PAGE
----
An Overview of Sci High
The New Orleans Charter Science and Mathematics High School, commonly referred to as “Sci High”, is an open enrollment public charter school. When students enroll in Sci High, they come to us with a spectrum of personalities and abilities. One might think that a school focused on STEM education would only look to accept kids with proven aptitude in math and science, but we know that talent comes in all sorts of shapes and sizes. Through the city-wide open enrollment process, we welcome all students, no matter their previous grades, test scores, or special education status, and provide them with a supportive, rigorous programing centered around three STEM Pathways.
At Sci High we believe that through high quality STEM education, our students will benefit from careers in high demand, high earning careers that will change the life trajectories for them and their families. Simultaneously, preparing a well-prepared STEM workforce will drive the burgeoning STEM industries in our beloved city.
Sci High is focused on two goals—college preparation and career readiness. Students bridge the two. Our curriculum exposes them to a multitude of options that lets them choose their own way forward. We provide opportunities to all students so that no student feels hemmed in by a defined track with limited options. Student educational experiences are centered around STEM-industry partnerships and project-based learning to increase our students’ understanding of the application of abstract concepts to real work problem-solving to better communities.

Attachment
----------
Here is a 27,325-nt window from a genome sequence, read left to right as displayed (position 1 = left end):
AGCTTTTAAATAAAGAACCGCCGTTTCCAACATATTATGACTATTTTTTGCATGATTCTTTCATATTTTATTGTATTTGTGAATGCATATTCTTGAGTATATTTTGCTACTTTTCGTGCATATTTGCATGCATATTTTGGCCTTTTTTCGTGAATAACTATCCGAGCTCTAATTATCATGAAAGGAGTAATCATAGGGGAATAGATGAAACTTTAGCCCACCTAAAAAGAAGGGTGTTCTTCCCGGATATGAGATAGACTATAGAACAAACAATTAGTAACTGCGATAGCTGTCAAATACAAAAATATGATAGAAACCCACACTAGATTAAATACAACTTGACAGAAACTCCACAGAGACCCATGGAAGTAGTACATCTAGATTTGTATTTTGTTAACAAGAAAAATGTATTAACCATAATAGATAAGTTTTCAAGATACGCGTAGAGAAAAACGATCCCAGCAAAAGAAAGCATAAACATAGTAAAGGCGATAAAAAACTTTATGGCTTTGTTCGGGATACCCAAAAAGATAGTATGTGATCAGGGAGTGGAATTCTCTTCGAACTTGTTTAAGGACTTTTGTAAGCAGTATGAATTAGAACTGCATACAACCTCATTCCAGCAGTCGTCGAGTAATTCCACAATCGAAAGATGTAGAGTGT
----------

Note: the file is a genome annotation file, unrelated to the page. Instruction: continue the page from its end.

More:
3 STEM Pathways
Engineering & Construction
We welcome all students, no matter their previous grades, test scores, or special education status.
The following summer, Makiyah completed a second internship, this time with Tulane University’s Geophysics Lab, where he analyzed data received from seismometers around the world. His work was so impressive that the American Geophysical Union invited him to display his summer project during its fall 2018 conference in Washington, D.C. Once he finishes his senior year, Makiyah could enter the workforce if he chose, but his exposure to geophysics strengthened his decision to pursue a computer science degree and eventually use it toward a career in scientific research.